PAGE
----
GSK Expands AI Footprint with $70M Tempus Deal - Updated
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Under the terms of the deal, GSK will have access to Tempus’ de-identified patient data drawn from “its work with over 40% of oncologists in the U.S. at academic medical centers and community hospitals.” A GSK spokesperson told BioSpace the platform is 34 times larger than the next largest dataset in oncology – Cancer Genome Atlas in the U.S.
This agreement is an expansion of an original deal the companies struck in 2020 that allowed GSK use of the platform to increase clinical trial enrollment for patients with certain types of cancer.
The platform works by matching potential GSK trial participants with the therapy best suited for them. It does this by testing complex biomarker hypotheses powered by machine learning, GSK noted.
GSK stated it hopes the deal will provide patients with “more personalized treatment faster” and improve its R&D success rate.
It plans to do this by:
1. Improving clinical trial design,
2. Speeding up trial enrollment and
3. Identifying drug targets
The deal includes three years of partnership with the option to expand it for another two years after that. GSK and Tempus are also currently involved in a Phase II open-label study of Zejula, GSK’s oncology drug candidate, announced in January.
AI - One of Biopharma’s Hottest Commodities
GSK’s interest in AI and machine learning is nothing new. Tony Wood, chief scientific officer, stated in the release that the collaboration “complements the work our team is already doing” in genomics, machine learning and AI.
To that end, the company reported its previous investments in these areas have enabled it to “more than double the number of targets in the early portfolio since 2017, and have increased the proportion of those with genetic support beyond 70%.”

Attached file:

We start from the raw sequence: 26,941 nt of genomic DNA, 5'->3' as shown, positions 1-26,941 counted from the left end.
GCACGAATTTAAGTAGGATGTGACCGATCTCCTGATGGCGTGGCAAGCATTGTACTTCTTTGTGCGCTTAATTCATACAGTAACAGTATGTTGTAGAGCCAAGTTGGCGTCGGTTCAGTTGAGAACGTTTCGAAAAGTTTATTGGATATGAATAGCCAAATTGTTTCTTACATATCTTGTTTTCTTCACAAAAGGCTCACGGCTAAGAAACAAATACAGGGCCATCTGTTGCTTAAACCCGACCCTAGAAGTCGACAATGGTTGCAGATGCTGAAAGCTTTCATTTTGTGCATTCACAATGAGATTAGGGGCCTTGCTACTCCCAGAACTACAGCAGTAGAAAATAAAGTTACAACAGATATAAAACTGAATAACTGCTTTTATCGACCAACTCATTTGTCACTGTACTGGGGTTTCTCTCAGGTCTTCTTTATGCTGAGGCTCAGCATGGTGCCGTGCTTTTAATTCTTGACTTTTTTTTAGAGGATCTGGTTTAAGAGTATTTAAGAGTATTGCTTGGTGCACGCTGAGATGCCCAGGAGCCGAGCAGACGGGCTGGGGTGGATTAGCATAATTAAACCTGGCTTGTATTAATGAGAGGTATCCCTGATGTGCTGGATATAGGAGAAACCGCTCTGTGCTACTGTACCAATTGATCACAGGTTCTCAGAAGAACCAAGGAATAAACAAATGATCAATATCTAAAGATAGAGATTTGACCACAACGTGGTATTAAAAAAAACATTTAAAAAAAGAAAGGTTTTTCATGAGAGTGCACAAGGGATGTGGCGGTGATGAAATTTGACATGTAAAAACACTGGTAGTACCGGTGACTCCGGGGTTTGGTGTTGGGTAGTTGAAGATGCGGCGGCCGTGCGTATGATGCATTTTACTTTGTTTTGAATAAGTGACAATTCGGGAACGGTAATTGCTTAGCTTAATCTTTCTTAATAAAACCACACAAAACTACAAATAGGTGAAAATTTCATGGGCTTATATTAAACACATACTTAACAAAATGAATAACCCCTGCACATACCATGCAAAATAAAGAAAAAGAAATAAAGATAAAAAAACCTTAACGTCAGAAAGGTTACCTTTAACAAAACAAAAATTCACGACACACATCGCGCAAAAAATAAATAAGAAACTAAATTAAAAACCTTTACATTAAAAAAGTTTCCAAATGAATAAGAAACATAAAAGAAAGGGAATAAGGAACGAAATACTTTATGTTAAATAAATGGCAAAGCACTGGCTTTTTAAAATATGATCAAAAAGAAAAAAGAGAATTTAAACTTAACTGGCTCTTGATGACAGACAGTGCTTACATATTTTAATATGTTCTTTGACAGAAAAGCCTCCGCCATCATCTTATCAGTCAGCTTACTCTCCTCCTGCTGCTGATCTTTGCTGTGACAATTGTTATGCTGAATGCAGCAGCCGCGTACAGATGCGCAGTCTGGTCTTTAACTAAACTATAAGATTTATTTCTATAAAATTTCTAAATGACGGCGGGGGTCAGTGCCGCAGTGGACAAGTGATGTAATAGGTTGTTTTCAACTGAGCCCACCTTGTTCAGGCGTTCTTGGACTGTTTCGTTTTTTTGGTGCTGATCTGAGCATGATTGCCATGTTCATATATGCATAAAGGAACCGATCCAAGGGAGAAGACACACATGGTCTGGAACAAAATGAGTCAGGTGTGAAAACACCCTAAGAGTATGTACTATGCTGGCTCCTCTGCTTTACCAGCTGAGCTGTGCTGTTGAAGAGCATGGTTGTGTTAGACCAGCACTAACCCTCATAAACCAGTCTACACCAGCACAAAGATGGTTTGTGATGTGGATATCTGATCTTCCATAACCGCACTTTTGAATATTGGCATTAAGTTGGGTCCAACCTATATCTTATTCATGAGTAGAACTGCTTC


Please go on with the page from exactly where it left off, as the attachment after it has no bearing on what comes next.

A GSK spokesperson told BioSpace that GSK saw the need to build its capabilities in AI and machine learning "earlier than most." The spokesperson added, "Today we have the largest in-house AIML function in the biopharma industry with 165 people and counting."
The spokesperson also touted the company's access to what they called the "richest and largest datasets" in the biopharma industry.
"Thanks to our suite of data-focused collaborations with organizations like 23andMe and UK Biobank, under experiments in functional genomics, we now produce more data every quarter than we did over our 300-year-plus history."
GSK’s other AI-focused collaborations include a deal with PathAI announced in April to advance programs in oncology and non-alcoholic steatohepatitis (NASH).
And in 2020, BioSpace reported on GSK’s decision to open a $13 million AI-focused research hub in London in which it planned to collaborate with Cerebras, the Crick Institute and the Alan Turing Institute.
Tempus seems to be a hot commodity itself, as the company is also currently in collaboration with AstraZeneca to advance oncology therapeutics and Eli Lilly to expand access to genomic testing. It’s also backed by companies like Google and Novo Holdings, both of which contributed to a $200 million Series G-2 financing round in 2020.
At the time of the financing, the biotech was valued at $8 billion, according to reporting by Chicago Business Journal.